Claudio Reyna

October 14, 2013

Full name: Claudio Reyna

DOB: 20/07/73

POB: Livingston, New Jersey, United States

Position: Centre midfield, right back

Clubs: Bayer Leverkusen, VfL Wolfsburg, Rangers, Sunderland, Manchester City, New York Red Bulls

International caps: 111

The wealth of talent that Rangers possessed during the Dick Advocaat era makes the
Scottish career of Claudio Reyna somewhat of an afterthought. The technically complete midfielder was a outstanding member of Rangers 2000 double winning squad, he just didn’t arrive with a worldwide reputation (the De Boer brothers) or an inflated transfer tag (Tore Andre Flo). What he did possess, and continued to demonstrate, was outstanding ball
control, vision and passing abilities that could make him untouchable in the
centre of the park.

The son of
an Argentine, he was born and raised in Livingston,
New Jersey, and excelled at
football in both high school and college. During his time at the University of Virginia
he played under future US Soccer Head Coach Bruce Arena and impressed the
current boss Bora Milutinović enough to earn a spot on the USA ’94 World
Cup squad. Injury stopped him from featuring in the US hosted tournament, but Bayer Leverkusen had already
been alerted to his talents and snatched him up a month after the completion of
the finals. He struggled to earn a regular starting role with Leverkusen
but began to demonstrate his abilities after being granted greater
responsibility during a loan move to Wolfsburg.
All the while he continued to play for the United
States team and made his first World Cup appearance in
1998 in a 2-0 group game defeat to Germany. The momentum from the 1994
tournament failed to transfer over to the subsequent finals with America losing all three group games, including
a shock 2-1 loss to Iran,
and going home early. Reyna put the disappointment behind him by continuing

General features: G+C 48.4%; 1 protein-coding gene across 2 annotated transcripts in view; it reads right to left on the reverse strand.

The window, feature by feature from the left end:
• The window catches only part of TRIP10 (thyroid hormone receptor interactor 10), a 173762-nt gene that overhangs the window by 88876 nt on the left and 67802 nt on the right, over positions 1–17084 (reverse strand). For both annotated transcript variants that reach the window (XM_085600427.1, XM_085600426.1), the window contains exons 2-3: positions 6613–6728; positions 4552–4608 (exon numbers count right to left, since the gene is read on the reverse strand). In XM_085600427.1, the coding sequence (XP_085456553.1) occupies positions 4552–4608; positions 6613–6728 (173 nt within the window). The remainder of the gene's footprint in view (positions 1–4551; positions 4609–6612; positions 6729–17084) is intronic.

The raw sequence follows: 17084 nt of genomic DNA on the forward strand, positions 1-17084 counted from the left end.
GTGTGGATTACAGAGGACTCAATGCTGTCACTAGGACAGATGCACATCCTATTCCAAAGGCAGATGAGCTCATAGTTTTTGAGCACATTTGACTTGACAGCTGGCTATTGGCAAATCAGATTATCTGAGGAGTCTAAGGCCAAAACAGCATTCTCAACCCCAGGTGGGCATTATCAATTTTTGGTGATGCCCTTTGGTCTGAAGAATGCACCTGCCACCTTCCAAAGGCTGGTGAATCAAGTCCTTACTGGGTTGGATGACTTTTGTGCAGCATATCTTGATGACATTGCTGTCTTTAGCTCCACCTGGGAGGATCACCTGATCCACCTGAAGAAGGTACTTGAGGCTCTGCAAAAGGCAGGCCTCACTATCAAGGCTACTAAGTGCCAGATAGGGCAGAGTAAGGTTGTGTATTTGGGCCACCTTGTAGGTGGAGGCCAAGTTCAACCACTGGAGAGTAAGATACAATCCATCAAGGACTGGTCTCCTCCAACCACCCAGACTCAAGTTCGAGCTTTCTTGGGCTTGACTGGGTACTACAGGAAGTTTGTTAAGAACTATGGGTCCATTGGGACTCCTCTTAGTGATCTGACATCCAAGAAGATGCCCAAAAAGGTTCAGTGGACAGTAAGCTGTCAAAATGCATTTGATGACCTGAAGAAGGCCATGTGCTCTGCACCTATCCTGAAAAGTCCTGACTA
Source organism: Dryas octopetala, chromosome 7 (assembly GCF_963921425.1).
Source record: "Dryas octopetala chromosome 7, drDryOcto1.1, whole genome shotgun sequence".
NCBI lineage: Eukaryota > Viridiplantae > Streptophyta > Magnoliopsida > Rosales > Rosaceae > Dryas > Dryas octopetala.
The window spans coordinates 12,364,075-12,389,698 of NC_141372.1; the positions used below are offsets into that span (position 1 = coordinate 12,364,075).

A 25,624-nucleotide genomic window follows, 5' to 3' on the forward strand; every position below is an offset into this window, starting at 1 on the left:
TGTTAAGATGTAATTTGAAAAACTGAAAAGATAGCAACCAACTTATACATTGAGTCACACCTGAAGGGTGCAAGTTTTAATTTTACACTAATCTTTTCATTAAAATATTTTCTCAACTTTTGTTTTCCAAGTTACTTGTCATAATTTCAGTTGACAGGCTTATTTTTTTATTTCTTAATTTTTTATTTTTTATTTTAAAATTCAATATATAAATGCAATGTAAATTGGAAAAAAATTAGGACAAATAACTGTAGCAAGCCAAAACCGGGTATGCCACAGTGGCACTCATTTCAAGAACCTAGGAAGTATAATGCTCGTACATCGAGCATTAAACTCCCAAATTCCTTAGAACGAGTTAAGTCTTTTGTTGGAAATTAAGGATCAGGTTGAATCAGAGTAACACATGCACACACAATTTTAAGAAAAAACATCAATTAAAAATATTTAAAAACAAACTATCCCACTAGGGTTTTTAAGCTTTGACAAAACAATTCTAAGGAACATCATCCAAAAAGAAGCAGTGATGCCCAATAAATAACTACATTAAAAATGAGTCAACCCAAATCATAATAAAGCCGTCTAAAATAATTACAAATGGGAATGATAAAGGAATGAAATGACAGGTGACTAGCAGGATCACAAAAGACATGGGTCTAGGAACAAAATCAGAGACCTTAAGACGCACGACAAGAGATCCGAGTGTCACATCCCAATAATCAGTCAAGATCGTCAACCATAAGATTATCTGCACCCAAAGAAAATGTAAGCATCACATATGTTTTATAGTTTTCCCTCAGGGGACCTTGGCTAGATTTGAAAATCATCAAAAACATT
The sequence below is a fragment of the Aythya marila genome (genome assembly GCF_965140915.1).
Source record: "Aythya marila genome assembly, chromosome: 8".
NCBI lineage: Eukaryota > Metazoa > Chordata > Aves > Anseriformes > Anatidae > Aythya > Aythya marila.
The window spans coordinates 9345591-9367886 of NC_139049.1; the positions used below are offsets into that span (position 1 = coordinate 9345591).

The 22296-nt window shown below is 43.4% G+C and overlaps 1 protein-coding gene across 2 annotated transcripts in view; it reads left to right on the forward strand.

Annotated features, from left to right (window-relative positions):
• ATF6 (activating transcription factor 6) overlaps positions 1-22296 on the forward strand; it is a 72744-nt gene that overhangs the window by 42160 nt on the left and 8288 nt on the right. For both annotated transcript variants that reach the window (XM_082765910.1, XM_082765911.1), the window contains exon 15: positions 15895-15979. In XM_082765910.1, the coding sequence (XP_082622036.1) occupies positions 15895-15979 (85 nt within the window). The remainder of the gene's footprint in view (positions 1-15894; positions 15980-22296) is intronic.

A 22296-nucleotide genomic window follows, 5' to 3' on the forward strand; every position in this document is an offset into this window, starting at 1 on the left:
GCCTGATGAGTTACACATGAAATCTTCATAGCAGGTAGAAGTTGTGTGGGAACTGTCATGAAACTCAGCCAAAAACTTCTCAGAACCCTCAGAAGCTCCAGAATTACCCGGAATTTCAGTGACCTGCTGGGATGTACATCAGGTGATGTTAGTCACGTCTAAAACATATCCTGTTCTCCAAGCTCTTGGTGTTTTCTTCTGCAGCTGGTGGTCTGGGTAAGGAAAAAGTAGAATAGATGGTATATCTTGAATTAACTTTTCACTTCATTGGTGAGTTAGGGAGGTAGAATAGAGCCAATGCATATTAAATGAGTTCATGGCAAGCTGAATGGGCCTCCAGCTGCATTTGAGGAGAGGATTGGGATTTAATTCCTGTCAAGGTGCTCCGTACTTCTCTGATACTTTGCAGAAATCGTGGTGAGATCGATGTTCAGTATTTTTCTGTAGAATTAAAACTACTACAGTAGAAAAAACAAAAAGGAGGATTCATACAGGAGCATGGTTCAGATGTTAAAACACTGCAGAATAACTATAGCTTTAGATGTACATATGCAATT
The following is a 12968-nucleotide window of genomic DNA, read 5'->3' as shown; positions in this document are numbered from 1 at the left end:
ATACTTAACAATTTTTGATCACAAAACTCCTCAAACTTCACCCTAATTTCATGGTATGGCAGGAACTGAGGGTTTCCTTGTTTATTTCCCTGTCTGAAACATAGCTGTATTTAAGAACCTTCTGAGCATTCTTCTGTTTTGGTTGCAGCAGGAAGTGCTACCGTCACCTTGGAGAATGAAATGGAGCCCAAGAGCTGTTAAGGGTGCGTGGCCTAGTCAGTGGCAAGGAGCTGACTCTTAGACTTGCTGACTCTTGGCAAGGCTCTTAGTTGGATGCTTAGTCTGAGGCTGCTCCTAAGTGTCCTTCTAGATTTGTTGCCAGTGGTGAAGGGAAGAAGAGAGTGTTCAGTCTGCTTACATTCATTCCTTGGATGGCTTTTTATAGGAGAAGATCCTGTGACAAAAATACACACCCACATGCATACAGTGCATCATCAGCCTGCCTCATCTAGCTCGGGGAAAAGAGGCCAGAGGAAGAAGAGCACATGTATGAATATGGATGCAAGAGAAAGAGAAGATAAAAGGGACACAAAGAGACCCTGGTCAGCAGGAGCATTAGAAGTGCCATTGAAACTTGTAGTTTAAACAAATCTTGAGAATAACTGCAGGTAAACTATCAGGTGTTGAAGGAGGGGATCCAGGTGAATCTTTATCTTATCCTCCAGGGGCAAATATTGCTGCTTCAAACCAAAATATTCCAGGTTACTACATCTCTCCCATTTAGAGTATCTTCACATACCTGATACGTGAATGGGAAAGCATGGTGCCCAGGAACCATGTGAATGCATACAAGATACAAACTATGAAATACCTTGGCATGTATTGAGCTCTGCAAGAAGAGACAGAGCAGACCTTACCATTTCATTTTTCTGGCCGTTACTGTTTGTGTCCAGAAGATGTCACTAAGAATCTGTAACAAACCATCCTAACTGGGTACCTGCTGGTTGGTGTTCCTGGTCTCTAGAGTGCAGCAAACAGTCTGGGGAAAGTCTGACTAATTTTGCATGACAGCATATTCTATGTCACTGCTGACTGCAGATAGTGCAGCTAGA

to impress at Wolfsburg
and alerting the attention of other clubs, including the Advocaat led revolution
at Ibrox.

Reyna was
signed to Rangers on April 11, 1999, in the days before the transfer window
prohibited such late season movement. He was immediately illegible and able to
work his way into the starting XI for one of the most notorious matches in
Scottish football history. Rangers, with four games remaining, were all but
assured of the title. Celtic, led by Dr Josef Venglos, were just looking to postpone
the celebrations long enough so that they didn’t occur at Celtic Park. Amid the red cards, pitch invasions and ref-seeking coins, Reyna displayed a classy performance in the centre of the park to
defy the chaos in Rangers 3-0 win. From joining until the end of the season he made six appearances, which wasn’t enough to get him a league winners medal despite his role in that game. He was also unavailable to play in the Scottish Cup Final. He would more than make up for those twin disappointments the following campaign.

midfielder was a mainstay throughout 1999-2000; making 42
appearances and chipping in with a few goals as he and Barry Ferguson built a dominant
midfield pairing. His most valuable goal came just a couple of
weeks into his first full season when Rangers met Parma with a place in the UEFA
Champions League group stages at stake. The Italians had knocked Rangers out of European
competition the previous campaign so revenge was very much on the cards when
the two sides clashed at Ibrox. Dick Advocaat’s side blew them away in a 2-0 demolition
that could easily have saw the margin of victory doubled. Reyna scored the all
important second goal after half-time – drilling a low shot from 15 yards
underneath the keeper – giving them the advantage required to advance after
surviving a tense 1-0 defeat in the second leg. Throughout the campaign Reyna
demonstrated his class in the midfield as the Ibrox side went on to lift the
League and Cup double.

Given the
troubles he suffered later in his career, it’s a surprise that the legendary
Ibrox injury list during the Advocaat years didn’t extend to the American. He
did miss some time during the 2000/01 campaign but not to lengthy extent that some of
his teammates remained on the sidelines. The problems this created for the
squad led to Reyna being deployed in an unfamiliar right back role. The
flawless technique he possessed could realistically have allowed him to play
anywhere on the park and still excel in Scottish football. Despite the
demonstration of versatile proficiency from their American, the 2000-01 season was not a happy one
for Rangers as they were second best to Martin O’Neill’s Celtic for the